of a covenant based on the liberating act of God in bringing the people out of Egypt, the house of bondage, as it is described in v. 2. It is only when one understands the foundational liberating act of God for Israel that one recognizes the responsibility to obey the divine commands. To forget the covenant is to set the commands in a sea of meaninglessness. Rules have to be contextualized to have meaning.

Jesus had already taught that the whole law of Moses was summed up in two great commandments:
Mark 12:28-33 [28]And one of the scribes came up and heard them disputing with one another, and seeing that he answered them well, asked him, "Which commandment is the most important of all?" [29]Jesus answered, "The most important is, ’Hear, O Israel: The Lord our God, the Lord is one. [30]And you shall love the Lord your God with all your heart and with all your soul and with all your mind and with all your strength.’ [31]The second is this: ’You shall love your neighbor as yourself.’ There is no other commandment greater than these." [32]And the scribe said to him, "You are right, Teacher. You have truly said that he is one, and there is no other besides him. [33]And to love him with all the heart and with all the understanding and with all the strength, and to love one’s neighbor as oneself, is much more than all whole burnt offerings and sacrifices." (ESV)

Romans 13:8-10 [8]Owe no one anything, except to love each other, for the one who loves another has fulfilled the law. [9]For the commandments, "You shall not commit adultery, You shall not murder, You shall not steal, You shall not covet," and any other commandment, are summed up in this word: "You shall love your neighbor as yourself." [10]Love does no wrong to a neighbor; therefore love is the fulfilling of the law. (ESV)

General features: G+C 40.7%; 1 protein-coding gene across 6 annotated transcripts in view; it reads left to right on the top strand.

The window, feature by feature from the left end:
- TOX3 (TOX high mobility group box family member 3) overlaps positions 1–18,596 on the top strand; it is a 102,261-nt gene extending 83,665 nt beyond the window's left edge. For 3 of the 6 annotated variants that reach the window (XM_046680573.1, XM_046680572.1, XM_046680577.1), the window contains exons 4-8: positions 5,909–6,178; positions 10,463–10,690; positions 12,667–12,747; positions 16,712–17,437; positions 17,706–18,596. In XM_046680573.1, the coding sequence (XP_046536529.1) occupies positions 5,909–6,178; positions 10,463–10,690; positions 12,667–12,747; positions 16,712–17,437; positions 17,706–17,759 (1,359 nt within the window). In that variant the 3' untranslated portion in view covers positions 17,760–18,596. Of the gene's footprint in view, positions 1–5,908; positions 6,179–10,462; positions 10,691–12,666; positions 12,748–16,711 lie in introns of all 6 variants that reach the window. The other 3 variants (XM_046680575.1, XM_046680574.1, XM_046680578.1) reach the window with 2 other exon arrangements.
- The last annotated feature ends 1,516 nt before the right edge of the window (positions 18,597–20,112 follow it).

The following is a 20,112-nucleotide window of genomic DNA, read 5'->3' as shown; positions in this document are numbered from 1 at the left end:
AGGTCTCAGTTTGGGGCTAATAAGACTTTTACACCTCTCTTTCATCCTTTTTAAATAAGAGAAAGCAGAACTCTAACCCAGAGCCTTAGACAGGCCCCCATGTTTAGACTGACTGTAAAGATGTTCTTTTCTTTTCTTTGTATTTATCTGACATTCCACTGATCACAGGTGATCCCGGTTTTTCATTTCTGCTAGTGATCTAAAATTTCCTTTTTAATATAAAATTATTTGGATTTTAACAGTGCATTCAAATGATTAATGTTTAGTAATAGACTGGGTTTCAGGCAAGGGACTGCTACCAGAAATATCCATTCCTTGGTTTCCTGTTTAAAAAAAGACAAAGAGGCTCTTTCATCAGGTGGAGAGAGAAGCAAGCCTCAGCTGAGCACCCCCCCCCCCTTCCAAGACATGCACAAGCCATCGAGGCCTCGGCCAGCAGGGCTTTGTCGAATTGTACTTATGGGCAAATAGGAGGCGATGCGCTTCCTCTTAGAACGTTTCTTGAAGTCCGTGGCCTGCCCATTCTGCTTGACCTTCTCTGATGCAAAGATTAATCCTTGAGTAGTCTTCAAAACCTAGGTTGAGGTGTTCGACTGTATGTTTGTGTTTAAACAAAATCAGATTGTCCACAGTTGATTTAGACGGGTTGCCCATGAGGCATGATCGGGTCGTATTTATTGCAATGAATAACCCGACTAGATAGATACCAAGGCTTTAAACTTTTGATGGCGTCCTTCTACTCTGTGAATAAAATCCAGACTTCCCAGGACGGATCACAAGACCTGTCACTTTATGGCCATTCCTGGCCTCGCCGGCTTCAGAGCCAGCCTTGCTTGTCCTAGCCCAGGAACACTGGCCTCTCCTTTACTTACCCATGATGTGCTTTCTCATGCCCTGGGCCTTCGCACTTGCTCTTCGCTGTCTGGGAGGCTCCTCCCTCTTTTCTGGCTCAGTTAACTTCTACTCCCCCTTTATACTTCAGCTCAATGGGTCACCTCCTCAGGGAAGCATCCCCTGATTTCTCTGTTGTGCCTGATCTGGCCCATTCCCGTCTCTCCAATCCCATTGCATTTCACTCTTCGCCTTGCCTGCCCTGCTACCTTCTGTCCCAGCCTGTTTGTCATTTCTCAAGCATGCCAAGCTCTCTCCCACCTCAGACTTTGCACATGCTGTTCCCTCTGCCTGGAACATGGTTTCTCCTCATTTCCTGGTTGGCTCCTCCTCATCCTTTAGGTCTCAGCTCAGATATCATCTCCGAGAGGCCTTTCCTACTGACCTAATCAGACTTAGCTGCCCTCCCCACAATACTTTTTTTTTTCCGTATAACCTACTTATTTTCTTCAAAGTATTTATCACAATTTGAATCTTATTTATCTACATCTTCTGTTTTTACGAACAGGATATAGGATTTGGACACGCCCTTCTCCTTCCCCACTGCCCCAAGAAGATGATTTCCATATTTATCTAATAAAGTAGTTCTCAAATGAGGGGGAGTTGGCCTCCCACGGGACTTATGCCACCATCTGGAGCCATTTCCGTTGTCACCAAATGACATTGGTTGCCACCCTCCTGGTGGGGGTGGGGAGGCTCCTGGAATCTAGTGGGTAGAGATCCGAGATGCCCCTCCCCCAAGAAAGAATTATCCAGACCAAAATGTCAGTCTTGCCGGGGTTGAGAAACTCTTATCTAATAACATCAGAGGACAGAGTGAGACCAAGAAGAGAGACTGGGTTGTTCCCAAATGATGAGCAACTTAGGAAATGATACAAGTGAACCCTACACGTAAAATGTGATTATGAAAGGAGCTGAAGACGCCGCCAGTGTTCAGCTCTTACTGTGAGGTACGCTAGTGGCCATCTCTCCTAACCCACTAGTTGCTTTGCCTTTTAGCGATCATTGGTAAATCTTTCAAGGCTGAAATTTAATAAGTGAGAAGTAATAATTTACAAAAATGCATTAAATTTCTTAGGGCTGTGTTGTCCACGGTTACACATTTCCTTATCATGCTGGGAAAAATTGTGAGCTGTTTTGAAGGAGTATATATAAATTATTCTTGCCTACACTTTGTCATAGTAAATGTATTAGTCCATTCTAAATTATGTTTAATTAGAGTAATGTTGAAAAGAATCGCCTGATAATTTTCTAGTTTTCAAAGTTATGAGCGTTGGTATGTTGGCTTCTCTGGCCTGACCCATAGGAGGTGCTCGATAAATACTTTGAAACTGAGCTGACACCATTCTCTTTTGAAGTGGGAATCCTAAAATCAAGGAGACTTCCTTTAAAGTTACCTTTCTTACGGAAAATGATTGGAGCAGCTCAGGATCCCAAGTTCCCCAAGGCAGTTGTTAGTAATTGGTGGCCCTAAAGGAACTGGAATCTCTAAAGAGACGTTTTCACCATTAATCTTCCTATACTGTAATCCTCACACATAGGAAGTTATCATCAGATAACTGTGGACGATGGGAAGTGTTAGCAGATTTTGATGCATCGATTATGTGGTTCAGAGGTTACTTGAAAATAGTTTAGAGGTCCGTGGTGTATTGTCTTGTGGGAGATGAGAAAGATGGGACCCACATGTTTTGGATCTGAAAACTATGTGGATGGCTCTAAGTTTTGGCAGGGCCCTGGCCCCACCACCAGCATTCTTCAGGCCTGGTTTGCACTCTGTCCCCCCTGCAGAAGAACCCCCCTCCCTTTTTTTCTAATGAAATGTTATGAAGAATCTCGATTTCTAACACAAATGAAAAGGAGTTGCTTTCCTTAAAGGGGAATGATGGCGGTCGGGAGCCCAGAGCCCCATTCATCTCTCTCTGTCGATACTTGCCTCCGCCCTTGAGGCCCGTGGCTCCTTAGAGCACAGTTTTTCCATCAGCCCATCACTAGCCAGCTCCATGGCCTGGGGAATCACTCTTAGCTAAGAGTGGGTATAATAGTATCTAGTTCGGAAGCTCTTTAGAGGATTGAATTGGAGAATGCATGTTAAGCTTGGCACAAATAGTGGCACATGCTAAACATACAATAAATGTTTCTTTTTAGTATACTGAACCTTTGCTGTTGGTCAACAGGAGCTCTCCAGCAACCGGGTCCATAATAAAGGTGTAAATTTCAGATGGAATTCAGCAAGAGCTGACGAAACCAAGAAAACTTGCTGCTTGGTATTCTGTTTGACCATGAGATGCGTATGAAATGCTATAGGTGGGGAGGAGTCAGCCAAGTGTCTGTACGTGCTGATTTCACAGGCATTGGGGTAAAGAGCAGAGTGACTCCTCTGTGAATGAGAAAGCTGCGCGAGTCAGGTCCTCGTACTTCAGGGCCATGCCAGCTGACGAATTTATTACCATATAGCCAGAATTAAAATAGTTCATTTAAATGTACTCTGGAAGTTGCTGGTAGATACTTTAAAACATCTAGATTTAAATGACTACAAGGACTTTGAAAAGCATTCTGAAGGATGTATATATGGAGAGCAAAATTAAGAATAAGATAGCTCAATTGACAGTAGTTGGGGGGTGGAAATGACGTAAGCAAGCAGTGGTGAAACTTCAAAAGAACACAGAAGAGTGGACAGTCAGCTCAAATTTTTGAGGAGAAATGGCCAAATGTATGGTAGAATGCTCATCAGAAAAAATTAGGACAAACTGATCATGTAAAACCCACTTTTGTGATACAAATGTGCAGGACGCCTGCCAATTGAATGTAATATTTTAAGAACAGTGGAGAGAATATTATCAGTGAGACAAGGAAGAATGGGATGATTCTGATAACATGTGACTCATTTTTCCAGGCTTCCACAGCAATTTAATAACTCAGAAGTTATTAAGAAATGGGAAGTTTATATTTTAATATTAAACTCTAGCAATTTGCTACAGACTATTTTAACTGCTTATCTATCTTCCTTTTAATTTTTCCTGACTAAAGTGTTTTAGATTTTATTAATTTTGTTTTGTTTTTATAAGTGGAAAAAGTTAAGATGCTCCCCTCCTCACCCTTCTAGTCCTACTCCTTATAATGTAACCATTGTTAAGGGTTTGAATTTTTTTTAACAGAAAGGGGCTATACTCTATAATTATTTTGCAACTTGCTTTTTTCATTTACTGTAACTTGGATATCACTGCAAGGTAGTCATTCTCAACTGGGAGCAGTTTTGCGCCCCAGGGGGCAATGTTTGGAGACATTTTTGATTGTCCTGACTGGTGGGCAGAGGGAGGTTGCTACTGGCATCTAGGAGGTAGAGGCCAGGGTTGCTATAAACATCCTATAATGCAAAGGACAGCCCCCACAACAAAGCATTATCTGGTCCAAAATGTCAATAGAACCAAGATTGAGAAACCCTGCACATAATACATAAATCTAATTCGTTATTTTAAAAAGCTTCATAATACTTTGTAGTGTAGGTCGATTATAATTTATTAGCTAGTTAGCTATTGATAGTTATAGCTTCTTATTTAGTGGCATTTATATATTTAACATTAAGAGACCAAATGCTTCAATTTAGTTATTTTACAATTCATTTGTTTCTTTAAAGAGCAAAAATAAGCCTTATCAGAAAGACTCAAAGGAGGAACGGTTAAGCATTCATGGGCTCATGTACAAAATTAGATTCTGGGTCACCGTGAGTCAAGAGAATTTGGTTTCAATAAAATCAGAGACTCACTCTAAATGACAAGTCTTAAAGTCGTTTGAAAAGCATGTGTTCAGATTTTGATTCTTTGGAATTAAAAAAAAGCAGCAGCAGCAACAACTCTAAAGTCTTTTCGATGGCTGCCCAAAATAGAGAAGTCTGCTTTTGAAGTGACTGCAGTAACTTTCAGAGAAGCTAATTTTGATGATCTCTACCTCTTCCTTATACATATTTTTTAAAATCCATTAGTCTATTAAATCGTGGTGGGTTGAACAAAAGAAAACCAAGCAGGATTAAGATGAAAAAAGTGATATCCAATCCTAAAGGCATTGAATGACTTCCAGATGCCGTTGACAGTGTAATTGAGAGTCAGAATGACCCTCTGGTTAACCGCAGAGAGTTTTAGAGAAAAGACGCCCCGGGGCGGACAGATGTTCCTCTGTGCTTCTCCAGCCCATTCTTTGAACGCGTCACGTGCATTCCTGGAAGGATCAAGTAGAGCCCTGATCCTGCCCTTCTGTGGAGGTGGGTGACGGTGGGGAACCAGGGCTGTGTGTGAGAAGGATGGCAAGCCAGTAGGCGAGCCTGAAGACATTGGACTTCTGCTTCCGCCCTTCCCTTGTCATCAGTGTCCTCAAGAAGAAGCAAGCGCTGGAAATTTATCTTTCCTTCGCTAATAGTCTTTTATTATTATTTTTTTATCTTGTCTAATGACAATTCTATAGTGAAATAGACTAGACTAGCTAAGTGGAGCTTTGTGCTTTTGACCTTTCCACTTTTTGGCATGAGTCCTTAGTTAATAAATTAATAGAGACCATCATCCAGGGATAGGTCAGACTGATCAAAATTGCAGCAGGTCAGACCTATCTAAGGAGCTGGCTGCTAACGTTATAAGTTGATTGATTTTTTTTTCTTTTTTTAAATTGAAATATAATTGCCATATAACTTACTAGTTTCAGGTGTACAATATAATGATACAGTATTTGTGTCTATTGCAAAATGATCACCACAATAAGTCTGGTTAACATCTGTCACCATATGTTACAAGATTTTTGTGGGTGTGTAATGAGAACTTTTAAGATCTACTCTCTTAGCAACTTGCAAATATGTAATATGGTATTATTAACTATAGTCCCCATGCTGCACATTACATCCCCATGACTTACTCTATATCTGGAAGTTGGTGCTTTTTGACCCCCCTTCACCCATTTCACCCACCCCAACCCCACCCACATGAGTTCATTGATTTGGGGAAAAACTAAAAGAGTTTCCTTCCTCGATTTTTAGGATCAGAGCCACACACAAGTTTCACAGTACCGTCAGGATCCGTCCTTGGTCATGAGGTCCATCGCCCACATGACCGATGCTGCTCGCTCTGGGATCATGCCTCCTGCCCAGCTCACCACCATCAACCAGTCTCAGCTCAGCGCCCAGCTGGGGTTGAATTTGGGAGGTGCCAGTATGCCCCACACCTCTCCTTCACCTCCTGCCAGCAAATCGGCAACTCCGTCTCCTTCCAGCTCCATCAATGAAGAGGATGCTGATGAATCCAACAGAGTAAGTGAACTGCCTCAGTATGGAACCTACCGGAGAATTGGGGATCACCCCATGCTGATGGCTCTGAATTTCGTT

And in:
Galatians 5:14 [14]For the whole law is fulfilled in one word: "You shall love your neighbor as yourself." (ESV)

Genuine Christians have always had a tremendous impact on those around them:
Quote: Minucius Felix, the heathen, says of the Christians: ‘They love each other before knowing each other;’(Lange, J. P., & Schaff, P. (2008). A commentary on the Holy Scriptures : John (427). Bellingham, WA: Logos Research Systems, Inc.)

Illustration: The church leader Tertullian (ß.S. 155–220) writes that the Roman government was disturbed about the early church. Christians were increasing in number by leaps and bounds.

Because they wouldn’t take even a pinch of incense and put it before the image of the emperor, the Romans felt they might be disloyal. Spies went into the Christian gatherings and came back with a report: “These Christians are very strange people. They meet together in an empty room to worship. They do not have an image. They speak of One by the name of Jesus, who is absent, but whom they seem to be expecting at any time. And my, how they love Him and how they love one another.” Now if spies came from